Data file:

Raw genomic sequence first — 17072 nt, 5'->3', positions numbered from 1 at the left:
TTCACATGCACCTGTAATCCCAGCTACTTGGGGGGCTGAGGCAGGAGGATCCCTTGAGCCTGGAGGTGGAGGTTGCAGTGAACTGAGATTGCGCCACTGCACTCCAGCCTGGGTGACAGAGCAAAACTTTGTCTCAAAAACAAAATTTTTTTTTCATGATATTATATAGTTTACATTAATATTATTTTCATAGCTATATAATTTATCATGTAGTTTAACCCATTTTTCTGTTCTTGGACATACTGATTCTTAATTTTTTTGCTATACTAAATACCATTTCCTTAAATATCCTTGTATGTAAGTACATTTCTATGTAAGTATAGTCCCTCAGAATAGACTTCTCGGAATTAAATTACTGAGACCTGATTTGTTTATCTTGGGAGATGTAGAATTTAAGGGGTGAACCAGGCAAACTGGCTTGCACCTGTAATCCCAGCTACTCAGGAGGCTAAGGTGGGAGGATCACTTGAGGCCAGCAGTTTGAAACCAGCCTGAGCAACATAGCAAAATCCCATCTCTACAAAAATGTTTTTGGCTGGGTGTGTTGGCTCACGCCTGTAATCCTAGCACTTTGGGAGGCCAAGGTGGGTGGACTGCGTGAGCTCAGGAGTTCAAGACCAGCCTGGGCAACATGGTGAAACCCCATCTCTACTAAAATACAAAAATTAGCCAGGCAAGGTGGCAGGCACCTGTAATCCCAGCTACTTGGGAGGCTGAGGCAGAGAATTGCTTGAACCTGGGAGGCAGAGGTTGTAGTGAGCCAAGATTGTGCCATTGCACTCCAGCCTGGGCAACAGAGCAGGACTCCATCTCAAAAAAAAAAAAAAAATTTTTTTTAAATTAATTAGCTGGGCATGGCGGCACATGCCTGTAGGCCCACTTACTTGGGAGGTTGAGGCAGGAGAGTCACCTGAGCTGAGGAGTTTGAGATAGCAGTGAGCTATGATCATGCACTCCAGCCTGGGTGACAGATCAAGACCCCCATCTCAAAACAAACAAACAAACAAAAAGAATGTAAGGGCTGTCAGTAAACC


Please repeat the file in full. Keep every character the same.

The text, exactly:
Raw genomic sequence first — 17072 nt, 5'->3', positions numbered from 1 at the left:
TTCACATGCACCTGTAATCCCAGCTACTTGGGGGGCTGAGGCAGGAGGATCCCTTGAGCCTGGAGGTGGAGGTTGCAGTGAACTGAGATTGCGCCACTGCACTCCAGCCTGGGTGACAGAGCAAAACTTTGTCTCAAAAACAAAATTTTTTTTTCATGATATTATATAGTTTACATTAATATTATTTTCATAGCTATATAATTTATCATGTAGTTTAACCCATTTTTCTGTTCTTGGACATACTGATTCTTAATTTTTTTGCTATACTAAATACCATTTCCTTAAATATCCTTGTATGTAAGTACATTTCTATGTAAGTATAGTCCCTCAGAATAGACTTCTCGGAATTAAATTACTGAGACCTGATTTGTTTATCTTGGGAGATGTAGAATTTAAGGGGTGAACCAGGCAAACTGGCTTGCACCTGTAATCCCAGCTACTCAGGAGGCTAAGGTGGGAGGATCACTTGAGGCCAGCAGTTTGAAACCAGCCTGAGCAACATAGCAAAATCCCATCTCTACAAAAATGTTTTTGGCTGGGTGTGTTGGCTCACGCCTGTAATCCTAGCACTTTGGGAGGCCAAGGTGGGTGGACTGCGTGAGCTCAGGAGTTCAAGACCAGCCTGGGCAACATGGTGAAACCCCATCTCTACTAAAATACAAAAATTAGCCAGGCAAGGTGGCAGGCACCTGTAATCCCAGCTACTTGGGAGGCTGAGGCAGAGAATTGCTTGAACCTGGGAGGCAGAGGTTGTAGTGAGCCAAGATTGTGCCATTGCACTCCAGCCTGGGCAACAGAGCAGGACTCCATCTCAAAAAAAAAAAAAAAATTTTTTTTAAATTAATTAGCTGGGCATGGCGGCACATGCCTGTAGGCCCACTTACTTGGGAGGTTGAGGCAGGAGAGTCACCTGAGCTGAGGAGTTTGAGATAGCAGTGAGCTATGATCATGCACTCCAGCCTGGGTGACAGATCAAGACCCCCATCTCAAAACAAACAAACAAACAAAAAGAATGTAAGGGCTGTCAGTAAACC